But providing an ethical and supportive culture when it comes to safety needs to be proactive. Telling employees that their safety is valued is no longer enough, organisations need to take steps to demonstrate their commitment to ensuring their staff are safe and well during and outside working hours. This could be by providing self-defence classes to give employees the skills to manage a dangerous situation, implementing a buddy system or providing a personal safety service, like Peoplesafe, that provides users with direct access to help in an emergency.
Organisations can demonstrate their dedication to creating a safe working culture externally by actively campaigning and working with other charities or businesses working to create safer environments.
The benefits of ethical branding are not just limited to improving employee experience, it can also have an impact on:
Recruitment and retention
In the Peoplesafe survey, 22% of employees cited safety concerns as a reason they chose to leave their job and over a quarter would not take on a public facing role due to personal safety concerns. In the context of any recruitment and retention squeeze, these are concerning numbers.
Their employer brand sends a message to current and prospective employees about what an organisation stands for, requires and offers. A poll from CR Magazine and Cielo Talent further backs this up as it found that 50% of people wouldn’t work for a company that has a negative reputation, even if the salary and benefits were significantly better.
Any employer who wants to retain and attract the best talent should be seeking to embody their ethical values around wellbeing and care. But often that will mean delivering beyond the mandatory tick box.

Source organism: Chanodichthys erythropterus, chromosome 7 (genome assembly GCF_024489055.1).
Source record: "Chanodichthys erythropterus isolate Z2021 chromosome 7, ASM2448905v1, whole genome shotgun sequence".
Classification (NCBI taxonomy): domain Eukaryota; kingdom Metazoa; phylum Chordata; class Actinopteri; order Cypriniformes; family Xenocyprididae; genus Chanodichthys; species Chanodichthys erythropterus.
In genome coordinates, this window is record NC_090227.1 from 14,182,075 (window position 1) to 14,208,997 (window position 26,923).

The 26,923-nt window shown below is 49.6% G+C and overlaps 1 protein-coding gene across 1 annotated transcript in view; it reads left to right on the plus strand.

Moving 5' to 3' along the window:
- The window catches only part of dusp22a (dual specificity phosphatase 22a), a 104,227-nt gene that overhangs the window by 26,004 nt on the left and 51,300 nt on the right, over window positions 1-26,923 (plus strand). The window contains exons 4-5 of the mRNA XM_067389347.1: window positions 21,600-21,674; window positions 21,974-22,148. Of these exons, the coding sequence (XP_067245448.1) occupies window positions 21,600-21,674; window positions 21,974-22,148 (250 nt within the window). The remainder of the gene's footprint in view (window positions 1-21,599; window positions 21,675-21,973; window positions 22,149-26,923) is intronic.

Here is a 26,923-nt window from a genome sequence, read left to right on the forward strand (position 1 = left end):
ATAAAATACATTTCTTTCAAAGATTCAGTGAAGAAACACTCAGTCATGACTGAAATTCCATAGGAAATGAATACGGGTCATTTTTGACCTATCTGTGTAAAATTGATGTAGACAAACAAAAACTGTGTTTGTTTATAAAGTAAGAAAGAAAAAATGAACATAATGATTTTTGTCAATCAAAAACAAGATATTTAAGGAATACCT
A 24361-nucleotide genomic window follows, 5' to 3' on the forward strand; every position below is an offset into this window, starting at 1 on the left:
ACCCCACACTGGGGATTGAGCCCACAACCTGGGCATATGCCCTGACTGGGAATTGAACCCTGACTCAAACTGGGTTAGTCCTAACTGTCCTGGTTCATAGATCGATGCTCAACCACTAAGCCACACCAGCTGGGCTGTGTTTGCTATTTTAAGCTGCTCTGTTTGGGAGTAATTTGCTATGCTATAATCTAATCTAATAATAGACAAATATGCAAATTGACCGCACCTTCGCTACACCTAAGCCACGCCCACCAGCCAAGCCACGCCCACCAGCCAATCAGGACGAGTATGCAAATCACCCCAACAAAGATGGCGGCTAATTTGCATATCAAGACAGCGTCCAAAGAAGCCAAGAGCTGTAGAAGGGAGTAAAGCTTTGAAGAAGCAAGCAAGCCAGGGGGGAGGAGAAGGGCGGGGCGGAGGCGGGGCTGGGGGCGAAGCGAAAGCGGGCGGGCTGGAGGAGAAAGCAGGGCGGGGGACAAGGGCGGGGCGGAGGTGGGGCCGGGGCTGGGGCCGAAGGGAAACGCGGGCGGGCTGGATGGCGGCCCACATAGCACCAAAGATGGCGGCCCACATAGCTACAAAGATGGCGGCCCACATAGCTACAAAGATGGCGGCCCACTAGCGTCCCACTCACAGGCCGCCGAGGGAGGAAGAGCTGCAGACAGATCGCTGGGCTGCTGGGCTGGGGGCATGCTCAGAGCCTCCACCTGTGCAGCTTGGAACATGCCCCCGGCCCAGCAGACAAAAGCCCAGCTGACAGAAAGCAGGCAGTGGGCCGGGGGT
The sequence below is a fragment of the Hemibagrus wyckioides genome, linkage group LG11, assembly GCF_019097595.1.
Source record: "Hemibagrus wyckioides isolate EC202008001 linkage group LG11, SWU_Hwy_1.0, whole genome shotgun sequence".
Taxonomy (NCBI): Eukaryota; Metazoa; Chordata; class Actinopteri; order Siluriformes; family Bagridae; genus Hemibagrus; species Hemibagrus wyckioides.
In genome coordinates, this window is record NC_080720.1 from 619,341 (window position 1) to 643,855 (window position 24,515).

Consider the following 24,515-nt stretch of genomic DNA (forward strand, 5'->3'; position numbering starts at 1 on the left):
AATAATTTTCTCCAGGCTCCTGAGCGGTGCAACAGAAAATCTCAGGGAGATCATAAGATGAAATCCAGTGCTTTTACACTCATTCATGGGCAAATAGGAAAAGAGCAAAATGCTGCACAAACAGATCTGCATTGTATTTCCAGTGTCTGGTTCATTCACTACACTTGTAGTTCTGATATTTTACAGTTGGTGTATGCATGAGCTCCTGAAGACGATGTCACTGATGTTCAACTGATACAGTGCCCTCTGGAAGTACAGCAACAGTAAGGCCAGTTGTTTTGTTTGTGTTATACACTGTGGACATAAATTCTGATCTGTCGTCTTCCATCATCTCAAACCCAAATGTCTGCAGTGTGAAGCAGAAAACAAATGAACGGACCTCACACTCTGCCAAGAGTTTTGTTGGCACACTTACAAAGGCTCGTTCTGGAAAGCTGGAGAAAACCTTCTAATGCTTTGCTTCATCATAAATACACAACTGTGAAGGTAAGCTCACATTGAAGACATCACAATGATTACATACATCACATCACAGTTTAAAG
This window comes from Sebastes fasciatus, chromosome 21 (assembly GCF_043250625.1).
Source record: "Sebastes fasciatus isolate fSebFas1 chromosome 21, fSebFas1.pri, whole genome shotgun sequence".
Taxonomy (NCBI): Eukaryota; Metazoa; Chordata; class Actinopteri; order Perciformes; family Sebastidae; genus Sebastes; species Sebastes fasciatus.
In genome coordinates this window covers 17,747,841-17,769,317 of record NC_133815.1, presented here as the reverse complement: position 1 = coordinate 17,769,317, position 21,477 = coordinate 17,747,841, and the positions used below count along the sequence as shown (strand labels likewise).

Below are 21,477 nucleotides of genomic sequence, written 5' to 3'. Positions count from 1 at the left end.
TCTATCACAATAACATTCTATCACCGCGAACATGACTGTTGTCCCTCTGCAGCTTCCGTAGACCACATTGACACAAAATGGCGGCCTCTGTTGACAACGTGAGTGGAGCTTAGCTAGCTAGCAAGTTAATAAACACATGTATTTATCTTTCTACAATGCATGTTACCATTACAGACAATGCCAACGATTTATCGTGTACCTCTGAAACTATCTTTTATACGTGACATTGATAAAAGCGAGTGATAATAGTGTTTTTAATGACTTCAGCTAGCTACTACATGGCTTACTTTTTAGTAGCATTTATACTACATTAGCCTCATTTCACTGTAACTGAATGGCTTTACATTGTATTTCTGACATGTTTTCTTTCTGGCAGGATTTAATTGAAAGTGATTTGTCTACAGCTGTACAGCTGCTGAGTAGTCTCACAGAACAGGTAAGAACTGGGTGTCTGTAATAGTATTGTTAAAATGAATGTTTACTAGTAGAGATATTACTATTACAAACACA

Happier and more productive staff
Research has found that happier staff are more motivated, and therefore have higher output. Staff tend to feel happier when they feel valued at work and feel positively towards their employer. Therefore, making investments to create a positive work environment and employee experience is likely to increase overall happiness, productivity and morale among your workforce.
Additionally, by improving psychological feelings of safety, such as through the introduction of a personal safety service, productivity can be further increased by 12% due to enhanced feelings of confidence, trust and engagement.
Brand trust and loyalty
When comparing similar products, 65% of consumers prefer to buy from brands that treat their employees well. This means that promoting the positive measures you are putting in place to protect your employees can attract more customers to you and drive your business forward. Employees who feel safe and valued at work are happier and more productive, making it likely they will deliver a more positive customer experience and transform them into repeat customers with loyalty to your organisation.
Delivering peace of mind
Employers can take a variety of measures to embody their goal of keeping employees physically safe and feeling safe. Some may offer self-defence training and educational safety sessions, while others turn to tech and provide personal safety devices and apps that link directly to emergency services.
Peoplesafe personal safety apps can be rolled out into an organisation of any size and offer a fast 24/7 response from a designated ARC (Alarm Receiving Centre) both inside and outside of working hours. All for about the price of a cup of coffee.
Peoplesafe’s easy to use, tried and tested technology, backed up by years of industry experience, offers the ethical and supportive employer brand an opportunity to go that extra mile to provide peace of mind to the people who make their business tick. And it could just be key to keeping that business ticking.
Calculate how much you could save on recruitment and retention by implementing a personal safety service: